"Pro-regime" forces that attacked a Syrian Democratic Forces (SDF) headquarters in northeastern Syria -- and were-- included Russian mercenaries, according to a Pentagon official. If Russians are among those who were killed, this would mark the first time a U.S. airstrike has killed Russians in Syria, CBS News' David Martin reports.
American advisers were present at the SDF headquarters. Pentagon officials, however, do not believe the Russians were after the Americans. Officials believe they were trying to seize a nearby oil field.
The U.S. airstrikes on Syrian government-backed troops Wednesday was a rare strike against forces that support Syrian President Bashar Assad's regime. Syrian government forces are active on the other side of the river around the city of Deir el-Zour.
The U.S. coalition said in a statement that it launched the strikes in self-defense after as many as 500 attackers began what appeared to be a coordinated assault on an SDF headquarters, where Turkish forces are accompanied by U.S. troops.
U.S. officials said no Americans were injured or killed in the attack by the pro-regime forces. They spoke on condition of anonymity as details were still emerging on the attack.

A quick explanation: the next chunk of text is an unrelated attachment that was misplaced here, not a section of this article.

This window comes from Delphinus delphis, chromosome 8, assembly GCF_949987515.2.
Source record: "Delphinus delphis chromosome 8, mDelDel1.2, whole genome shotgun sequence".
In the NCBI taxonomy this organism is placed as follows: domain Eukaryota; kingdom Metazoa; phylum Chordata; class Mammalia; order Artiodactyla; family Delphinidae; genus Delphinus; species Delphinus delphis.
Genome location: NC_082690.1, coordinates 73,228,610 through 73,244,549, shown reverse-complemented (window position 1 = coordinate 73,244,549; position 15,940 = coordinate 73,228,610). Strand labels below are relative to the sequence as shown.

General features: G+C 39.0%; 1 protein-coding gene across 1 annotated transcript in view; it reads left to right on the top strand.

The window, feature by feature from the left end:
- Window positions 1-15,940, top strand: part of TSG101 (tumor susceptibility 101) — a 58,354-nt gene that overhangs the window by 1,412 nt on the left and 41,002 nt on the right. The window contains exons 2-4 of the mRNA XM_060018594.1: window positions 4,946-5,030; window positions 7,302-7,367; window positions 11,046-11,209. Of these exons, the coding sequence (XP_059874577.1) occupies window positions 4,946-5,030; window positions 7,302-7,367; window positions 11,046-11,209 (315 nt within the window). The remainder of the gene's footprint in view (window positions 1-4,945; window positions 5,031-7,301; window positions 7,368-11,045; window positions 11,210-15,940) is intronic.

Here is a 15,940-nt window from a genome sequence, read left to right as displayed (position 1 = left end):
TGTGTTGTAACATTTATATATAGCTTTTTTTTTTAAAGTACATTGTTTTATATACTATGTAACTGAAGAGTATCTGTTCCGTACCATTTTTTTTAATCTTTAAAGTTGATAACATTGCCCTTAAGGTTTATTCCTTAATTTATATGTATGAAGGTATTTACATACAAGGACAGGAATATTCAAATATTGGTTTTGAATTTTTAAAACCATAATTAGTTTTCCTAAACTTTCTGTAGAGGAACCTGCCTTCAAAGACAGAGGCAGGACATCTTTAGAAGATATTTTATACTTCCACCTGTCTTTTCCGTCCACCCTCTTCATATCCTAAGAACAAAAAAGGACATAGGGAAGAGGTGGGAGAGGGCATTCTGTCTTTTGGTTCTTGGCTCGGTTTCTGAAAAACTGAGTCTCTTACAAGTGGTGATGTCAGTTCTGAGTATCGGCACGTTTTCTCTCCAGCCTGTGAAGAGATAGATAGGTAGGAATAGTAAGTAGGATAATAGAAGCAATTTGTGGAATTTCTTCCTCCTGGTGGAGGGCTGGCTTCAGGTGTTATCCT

Syrian state media said the U.S.-led coalition bombing left dozens killed and wounded.
Later Thursday, U.S. Defense Secretary James Mattis called the shootout with pro-regime forces "a perplexing situation," but he seems inclined to cut the Russians a break, Martin reported. Mattis said the situation is perplexing because he has "no idea why they would attack."
He said the attacking force was made up of about 300 troops with tanks and artillery. Mattis said the U.S. was still trying Thursday to establish exactly who the attackers were but added that the Russians have said they did not have forces there and "you can't expect somebody to deconflict something they can't control."
He also said he doesn't think there were any Russian casualties.
In retaliating with artillery and airstrikes, the coalition knocked out two tanks and some pro-regime artillery. By Thursday afternoon Eastern Time, the pro-regime unit had retreated across the Euphrates and was back on the right side of the deconfliction line, reported Martin.
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